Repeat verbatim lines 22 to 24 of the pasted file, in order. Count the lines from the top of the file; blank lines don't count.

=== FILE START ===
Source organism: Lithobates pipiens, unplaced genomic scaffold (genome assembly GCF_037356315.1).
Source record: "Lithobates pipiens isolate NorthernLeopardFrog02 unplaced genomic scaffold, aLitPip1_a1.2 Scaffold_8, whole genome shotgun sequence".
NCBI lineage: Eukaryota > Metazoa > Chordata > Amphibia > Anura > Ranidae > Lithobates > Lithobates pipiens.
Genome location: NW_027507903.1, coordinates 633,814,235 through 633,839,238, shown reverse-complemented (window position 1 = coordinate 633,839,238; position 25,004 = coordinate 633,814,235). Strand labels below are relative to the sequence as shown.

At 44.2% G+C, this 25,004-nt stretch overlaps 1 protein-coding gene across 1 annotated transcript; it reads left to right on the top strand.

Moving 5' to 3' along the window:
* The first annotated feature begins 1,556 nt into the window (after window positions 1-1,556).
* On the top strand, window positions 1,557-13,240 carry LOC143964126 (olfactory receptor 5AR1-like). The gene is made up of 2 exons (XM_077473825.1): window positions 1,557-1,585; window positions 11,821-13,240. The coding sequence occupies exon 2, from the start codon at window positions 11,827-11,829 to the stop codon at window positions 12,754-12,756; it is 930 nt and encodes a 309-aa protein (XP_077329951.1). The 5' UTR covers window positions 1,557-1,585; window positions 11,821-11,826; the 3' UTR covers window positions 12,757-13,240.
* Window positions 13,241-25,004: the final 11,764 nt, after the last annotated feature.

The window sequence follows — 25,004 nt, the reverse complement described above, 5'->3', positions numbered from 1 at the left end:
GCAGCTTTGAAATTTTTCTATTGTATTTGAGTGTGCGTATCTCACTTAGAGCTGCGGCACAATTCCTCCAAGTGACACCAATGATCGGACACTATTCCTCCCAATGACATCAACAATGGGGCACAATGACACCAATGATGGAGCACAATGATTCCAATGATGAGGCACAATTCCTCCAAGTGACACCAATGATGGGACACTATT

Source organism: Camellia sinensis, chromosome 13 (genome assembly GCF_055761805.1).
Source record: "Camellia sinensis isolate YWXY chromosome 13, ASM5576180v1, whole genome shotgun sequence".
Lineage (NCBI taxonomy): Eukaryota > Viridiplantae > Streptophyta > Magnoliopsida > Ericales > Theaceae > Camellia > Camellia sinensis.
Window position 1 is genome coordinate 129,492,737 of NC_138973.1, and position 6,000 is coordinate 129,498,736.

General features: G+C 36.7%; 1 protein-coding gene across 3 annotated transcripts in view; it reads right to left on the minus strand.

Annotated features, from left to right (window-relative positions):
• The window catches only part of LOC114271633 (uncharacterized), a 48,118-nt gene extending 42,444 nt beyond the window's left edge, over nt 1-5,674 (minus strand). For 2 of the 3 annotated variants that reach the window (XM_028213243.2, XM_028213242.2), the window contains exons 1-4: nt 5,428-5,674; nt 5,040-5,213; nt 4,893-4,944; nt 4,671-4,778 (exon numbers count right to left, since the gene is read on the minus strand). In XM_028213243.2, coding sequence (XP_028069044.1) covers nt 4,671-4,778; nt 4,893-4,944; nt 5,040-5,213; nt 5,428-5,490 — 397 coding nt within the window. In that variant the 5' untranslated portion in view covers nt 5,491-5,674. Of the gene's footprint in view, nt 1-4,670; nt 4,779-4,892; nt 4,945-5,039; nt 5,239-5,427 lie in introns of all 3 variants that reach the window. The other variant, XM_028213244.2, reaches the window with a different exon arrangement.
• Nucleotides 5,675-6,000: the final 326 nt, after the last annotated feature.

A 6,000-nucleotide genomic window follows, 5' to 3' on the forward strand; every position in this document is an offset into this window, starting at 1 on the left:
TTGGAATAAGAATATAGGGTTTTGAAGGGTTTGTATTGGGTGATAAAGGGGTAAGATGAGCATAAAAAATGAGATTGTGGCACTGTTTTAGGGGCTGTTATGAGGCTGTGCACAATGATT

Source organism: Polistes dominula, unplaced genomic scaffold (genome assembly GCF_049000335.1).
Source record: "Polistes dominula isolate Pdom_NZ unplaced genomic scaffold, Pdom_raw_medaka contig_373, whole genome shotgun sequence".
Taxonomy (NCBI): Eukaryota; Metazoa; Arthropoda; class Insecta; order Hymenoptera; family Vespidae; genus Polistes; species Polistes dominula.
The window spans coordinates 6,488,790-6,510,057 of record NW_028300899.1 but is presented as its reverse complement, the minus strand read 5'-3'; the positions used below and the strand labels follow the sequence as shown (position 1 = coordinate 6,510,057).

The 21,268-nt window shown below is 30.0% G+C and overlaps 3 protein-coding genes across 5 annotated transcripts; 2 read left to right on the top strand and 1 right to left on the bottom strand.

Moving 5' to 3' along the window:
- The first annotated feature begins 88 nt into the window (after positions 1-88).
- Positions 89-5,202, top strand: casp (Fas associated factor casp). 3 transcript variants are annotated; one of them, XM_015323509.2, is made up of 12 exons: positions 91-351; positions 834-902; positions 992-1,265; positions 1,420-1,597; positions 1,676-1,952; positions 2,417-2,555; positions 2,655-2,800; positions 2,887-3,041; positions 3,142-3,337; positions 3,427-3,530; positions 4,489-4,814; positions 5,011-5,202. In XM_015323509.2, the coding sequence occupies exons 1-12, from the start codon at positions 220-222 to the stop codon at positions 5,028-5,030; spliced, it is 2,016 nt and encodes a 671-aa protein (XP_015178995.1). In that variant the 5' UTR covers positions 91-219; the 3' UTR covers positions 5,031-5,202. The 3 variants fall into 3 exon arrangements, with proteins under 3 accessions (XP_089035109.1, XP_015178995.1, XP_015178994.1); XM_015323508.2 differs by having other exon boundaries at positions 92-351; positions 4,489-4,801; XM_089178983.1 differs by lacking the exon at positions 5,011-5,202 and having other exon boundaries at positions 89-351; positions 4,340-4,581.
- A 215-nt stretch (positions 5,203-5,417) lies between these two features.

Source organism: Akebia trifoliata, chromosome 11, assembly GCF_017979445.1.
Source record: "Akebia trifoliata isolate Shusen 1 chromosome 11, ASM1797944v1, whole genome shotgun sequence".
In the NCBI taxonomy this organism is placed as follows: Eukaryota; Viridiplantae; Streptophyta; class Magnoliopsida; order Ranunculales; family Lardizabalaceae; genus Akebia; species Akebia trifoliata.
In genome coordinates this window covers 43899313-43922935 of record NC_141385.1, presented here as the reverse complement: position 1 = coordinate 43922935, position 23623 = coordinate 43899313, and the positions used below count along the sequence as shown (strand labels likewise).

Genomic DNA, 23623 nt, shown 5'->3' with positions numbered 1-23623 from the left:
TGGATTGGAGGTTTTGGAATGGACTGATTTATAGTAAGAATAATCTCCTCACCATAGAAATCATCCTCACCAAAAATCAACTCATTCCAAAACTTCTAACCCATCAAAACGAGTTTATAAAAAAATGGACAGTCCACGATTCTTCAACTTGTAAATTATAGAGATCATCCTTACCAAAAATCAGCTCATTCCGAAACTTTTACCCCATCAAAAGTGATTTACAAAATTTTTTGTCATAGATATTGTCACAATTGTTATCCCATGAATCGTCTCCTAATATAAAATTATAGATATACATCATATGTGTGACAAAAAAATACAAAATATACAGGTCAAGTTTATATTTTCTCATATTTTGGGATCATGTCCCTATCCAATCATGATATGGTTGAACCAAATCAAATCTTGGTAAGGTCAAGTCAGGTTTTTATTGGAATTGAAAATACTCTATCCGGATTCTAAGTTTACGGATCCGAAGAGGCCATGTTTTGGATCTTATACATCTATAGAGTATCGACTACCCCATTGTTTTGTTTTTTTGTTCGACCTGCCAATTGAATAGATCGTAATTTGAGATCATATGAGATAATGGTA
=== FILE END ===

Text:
Source organism: Polistes dominula, unplaced genomic scaffold (genome assembly GCF_049000335.1).
Source record: "Polistes dominula isolate Pdom_NZ unplaced genomic scaffold, Pdom_raw_medaka contig_373, whole genome shotgun sequence".
Taxonomy (NCBI): Eukaryota; Metazoa; Arthropoda; class Insecta; order Hymenoptera; family Vespidae; genus Polistes; species Polistes dominula.